Category Archives: Journalism

Dear Mr Corbyn, hands off my tuition fees

I wish Leftist politicians would stop lumping me in with all the other, equally Leftist students in this depressing General Election. Specifically, I don’t like to hear Jeremy Corbyn talk about tuition fees as if all students are utterly appalled by them.

He did it last night during his relatively underwhelming Question Time performance. He reiterated his desire for national funding in education before making the false claim that “the number of people from disadvantaged backgrounds going to university has gone down”.

Naturally, he attributed this trend to the introduction of and rises in the cost of tuition fees. Though immediately after he said this, ‘Full Fact’ rebutted his nonsensical claim, saying:

“There are a number of ways to measure what a ‘disadvantaged pupil’ is, but on all UCAS measures young students from disadvantaged groups in England are more likely to go to university now than any other year on record.”

The reference to England is particularly interesting when you compare it to its historically hostile northern neighbour, Scotland. In May 2016, the Sutton Trust, a distinguished education agency, published a report entitled Access in Scotland, in which they found:

“The gap in university participation between young people from the most and least advantaged areas is higher in Scotland than in the other home nations. Scottish 18 year olds from the most advantaged areas are still more than four times more likely to go straight to university than those from the least advantaged areas.  In England, those from the most advantaged areas are 2.4 times as likely to go to university as those from the least, and three times as likely in Wales and Northern Ireland.”

Scotland, unlike the rest of the United Kingdom, does not charge its home students tuition fees. It seems that where tuition fees are implemented, the proportion of ‘disadvantaged pupils’ (of which I am one) attending universities actually increases.

By scrapping tuition fees, as the Labour Party plans at the cost of £8bn per year (according to the IFS), they propose not only a subsidy for the rich, but a strangulation on university funding, which relies largely on fees across both undergraduate and postgraduate study. It is unclear that, with existing cuts to teaching budgets already made, scrapping fees will not be adequately compensated for.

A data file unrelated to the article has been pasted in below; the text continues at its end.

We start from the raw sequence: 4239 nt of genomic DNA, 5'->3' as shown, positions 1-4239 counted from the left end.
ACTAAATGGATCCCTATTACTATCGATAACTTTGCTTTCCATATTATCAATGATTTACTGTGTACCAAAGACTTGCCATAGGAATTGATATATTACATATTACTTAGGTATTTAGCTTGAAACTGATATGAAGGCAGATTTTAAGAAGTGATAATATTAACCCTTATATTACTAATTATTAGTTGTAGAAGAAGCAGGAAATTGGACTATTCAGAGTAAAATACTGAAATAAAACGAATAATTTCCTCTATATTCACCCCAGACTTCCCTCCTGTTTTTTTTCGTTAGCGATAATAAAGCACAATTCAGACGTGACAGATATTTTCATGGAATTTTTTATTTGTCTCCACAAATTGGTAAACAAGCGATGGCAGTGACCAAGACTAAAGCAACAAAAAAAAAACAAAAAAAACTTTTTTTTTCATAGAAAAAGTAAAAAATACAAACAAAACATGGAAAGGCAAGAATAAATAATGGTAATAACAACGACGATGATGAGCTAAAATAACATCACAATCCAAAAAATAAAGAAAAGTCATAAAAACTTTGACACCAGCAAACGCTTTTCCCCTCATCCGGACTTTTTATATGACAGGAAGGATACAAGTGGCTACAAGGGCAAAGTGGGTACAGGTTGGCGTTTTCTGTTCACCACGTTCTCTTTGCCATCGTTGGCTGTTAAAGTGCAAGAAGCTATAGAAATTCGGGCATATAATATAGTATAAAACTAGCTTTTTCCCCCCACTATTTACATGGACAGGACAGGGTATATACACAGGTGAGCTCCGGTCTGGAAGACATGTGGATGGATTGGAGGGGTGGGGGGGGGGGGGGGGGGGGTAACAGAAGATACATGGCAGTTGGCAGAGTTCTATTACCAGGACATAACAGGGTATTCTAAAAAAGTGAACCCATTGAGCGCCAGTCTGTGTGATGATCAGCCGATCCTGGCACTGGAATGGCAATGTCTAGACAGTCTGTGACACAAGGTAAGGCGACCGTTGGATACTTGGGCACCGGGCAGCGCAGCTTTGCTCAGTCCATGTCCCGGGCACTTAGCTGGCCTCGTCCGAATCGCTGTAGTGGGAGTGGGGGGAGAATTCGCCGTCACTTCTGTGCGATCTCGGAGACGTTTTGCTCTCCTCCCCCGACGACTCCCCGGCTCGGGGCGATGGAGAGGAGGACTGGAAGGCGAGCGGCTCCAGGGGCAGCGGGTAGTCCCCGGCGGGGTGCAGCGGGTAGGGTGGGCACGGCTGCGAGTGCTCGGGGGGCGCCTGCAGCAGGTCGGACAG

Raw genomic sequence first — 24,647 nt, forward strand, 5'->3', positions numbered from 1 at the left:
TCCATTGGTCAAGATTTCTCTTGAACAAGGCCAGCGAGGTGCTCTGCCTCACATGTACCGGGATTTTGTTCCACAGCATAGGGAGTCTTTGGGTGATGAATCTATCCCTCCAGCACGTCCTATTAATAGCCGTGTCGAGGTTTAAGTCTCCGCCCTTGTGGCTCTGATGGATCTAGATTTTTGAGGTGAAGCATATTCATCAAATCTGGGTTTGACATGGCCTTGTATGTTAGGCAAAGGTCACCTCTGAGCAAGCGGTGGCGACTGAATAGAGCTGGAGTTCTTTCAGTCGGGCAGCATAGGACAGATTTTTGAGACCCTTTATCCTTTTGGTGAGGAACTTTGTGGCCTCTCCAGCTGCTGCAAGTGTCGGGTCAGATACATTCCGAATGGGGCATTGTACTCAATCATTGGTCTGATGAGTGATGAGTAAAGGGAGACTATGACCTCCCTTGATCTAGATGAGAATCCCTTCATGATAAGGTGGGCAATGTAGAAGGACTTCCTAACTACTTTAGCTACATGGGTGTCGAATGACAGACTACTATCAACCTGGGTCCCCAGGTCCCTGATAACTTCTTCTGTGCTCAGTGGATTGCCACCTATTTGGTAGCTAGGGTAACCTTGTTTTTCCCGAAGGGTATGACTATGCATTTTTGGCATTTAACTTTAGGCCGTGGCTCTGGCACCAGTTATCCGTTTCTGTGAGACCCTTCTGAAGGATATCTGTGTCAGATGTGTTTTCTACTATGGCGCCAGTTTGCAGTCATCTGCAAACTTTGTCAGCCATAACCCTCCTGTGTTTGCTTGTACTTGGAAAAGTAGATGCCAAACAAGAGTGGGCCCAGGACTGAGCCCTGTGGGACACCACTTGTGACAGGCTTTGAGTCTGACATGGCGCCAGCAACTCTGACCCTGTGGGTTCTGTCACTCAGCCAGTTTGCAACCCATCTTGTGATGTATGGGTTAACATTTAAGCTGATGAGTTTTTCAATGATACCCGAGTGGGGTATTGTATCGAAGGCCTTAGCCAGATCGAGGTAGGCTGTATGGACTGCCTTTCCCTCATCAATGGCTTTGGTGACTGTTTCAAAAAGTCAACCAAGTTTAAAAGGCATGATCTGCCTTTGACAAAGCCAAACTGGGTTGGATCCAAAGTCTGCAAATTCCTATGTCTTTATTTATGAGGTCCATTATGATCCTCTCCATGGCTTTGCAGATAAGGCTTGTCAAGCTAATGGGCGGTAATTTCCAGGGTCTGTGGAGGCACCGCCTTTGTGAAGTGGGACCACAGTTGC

Research by ‘The Russell Group’ showed that between 1989 and 2005, ‘government funding did not keep pace with increasing student numbers, leading to a 40% fall in funding per student’. Even in light of compelling evidence, I do admit that funding caps have not been kept even with the rate of inflation, which has started to see decline in real term funding gains.

There is therefore a stronger argument for increases to fees than there is to scrapping them altogether. Fears over under-admitting students from poorer backgrounds simply haven’t been realised. The reality has been that tuition fees have increased ‘per student’ funding and improved the quality of education for the disadvantaged, with repayments organised on the basis of post-study income.

The system is fair as we look at things. Education cannot be free, as the Left often claim it ought to be. There is a bill to be paid, and it is a question of who pays and for whom. It is not acceptable for working taxpayers to pay for the education of students from wealthy families. And why should others pay for my degree? They do not benefit. I benefit. And thus, I should foot the bill for my studies.

My current student debt sits at £36,000 when additional, supplementary loans are factored in. I am classified by government as a ‘disadvantaged pupil’ by income measure. My journalism degree has just concluded, but when I was studying, I constantly reminded myself of the costs of study.

Tuition fees didn’t put me off or make me want to drop out in order to avoid large, growing debts. They actually had the opposite effect on me psychologically. Fees galvanised me, reminding me of the price I would pay and that I should strive to get as much out of university as I possibly could. I do not pretend to represent all students (especially as a Right-wing conservative), but I suspect I am not the only student who experienced this.